November 20, 2013

LETTER: In Defense of ALANA

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To the Editor:

Geoff Block ’14, Student Assembly Vice President for Finance, has some explaining to do.

On Tuesday, the SA Appropriations Committee, headed by Block, voted to cut ALANA’s funding by nearly $25,000. ALANA, an umbrella for diversity initiatives on campus, funds over 120 multicultural student organizations in addition to conducting its own programming. It is critically important in fostering the diversity Cornell trumpets through its motto, “any person, any study.” Though we didn’t need more evidence of the SA’s ineptitude — a sentiment on campus that is already widespread — this crippling budget cut to one of our most important student organizations is an outrage and a wakeup call.

Tuesday’s hearing, in which ALANA proposed a moderate funding increase to accommodate a surge in membership, played out like a kangaroo court. The Appropriations Committee’s calculation of “reasonable expense,” accompanied by misguided accusations of inefficiency, demonstrated a fundamental ignorance of the needs of Cornell’s multicultural community. ALANA’s responses to the concerns of the committee were ignored altogether. Disregarding their own standard procedure, committee members voted unanimously against a funding increase, immediately cutting the request by almost 30 percent. The final grant, agreed upon in just the third vote, allotted ALANA 20 percent  less than its current operating budget.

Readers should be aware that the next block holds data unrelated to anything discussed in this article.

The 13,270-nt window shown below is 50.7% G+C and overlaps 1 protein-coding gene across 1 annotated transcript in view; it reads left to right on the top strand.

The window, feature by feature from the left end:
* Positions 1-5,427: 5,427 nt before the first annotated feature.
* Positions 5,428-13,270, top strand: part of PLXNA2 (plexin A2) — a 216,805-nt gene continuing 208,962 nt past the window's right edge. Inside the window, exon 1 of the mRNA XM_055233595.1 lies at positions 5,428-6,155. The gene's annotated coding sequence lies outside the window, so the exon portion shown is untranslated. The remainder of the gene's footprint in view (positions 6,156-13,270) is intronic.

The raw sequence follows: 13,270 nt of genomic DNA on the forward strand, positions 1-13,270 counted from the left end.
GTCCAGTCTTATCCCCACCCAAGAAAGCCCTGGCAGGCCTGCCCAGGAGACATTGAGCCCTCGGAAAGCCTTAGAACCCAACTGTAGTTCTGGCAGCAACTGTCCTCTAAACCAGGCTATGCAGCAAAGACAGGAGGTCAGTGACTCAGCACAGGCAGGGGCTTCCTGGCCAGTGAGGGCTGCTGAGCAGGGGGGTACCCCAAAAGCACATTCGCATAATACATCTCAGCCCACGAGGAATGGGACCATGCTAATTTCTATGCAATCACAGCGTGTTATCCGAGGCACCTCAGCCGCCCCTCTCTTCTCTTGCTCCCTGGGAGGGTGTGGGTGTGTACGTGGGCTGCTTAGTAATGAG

The difference between ALANA’s request and the SA’s allowance amounts to over $74,000 — a discrepancy that can only be attributed to malice or cluelessness. Either way, this attack on diversity programming smells strongly of institutionalized racism, and it is painfully obvious that members of the Appropriations Committee regard such programming as a low priority.

The Student Assembly was formed to promote the interests of Cornell’s students. Unfortunately, it has devolved into a practice arena for the posturing and petty political games of aspiring bureaucrats. What was once a forum for passionate public servants has become a haven for self-important résumé builders. Caught in the crossfire, ALANA has become their latest victim.


Alexander Thomson BS ’13 DVM ’17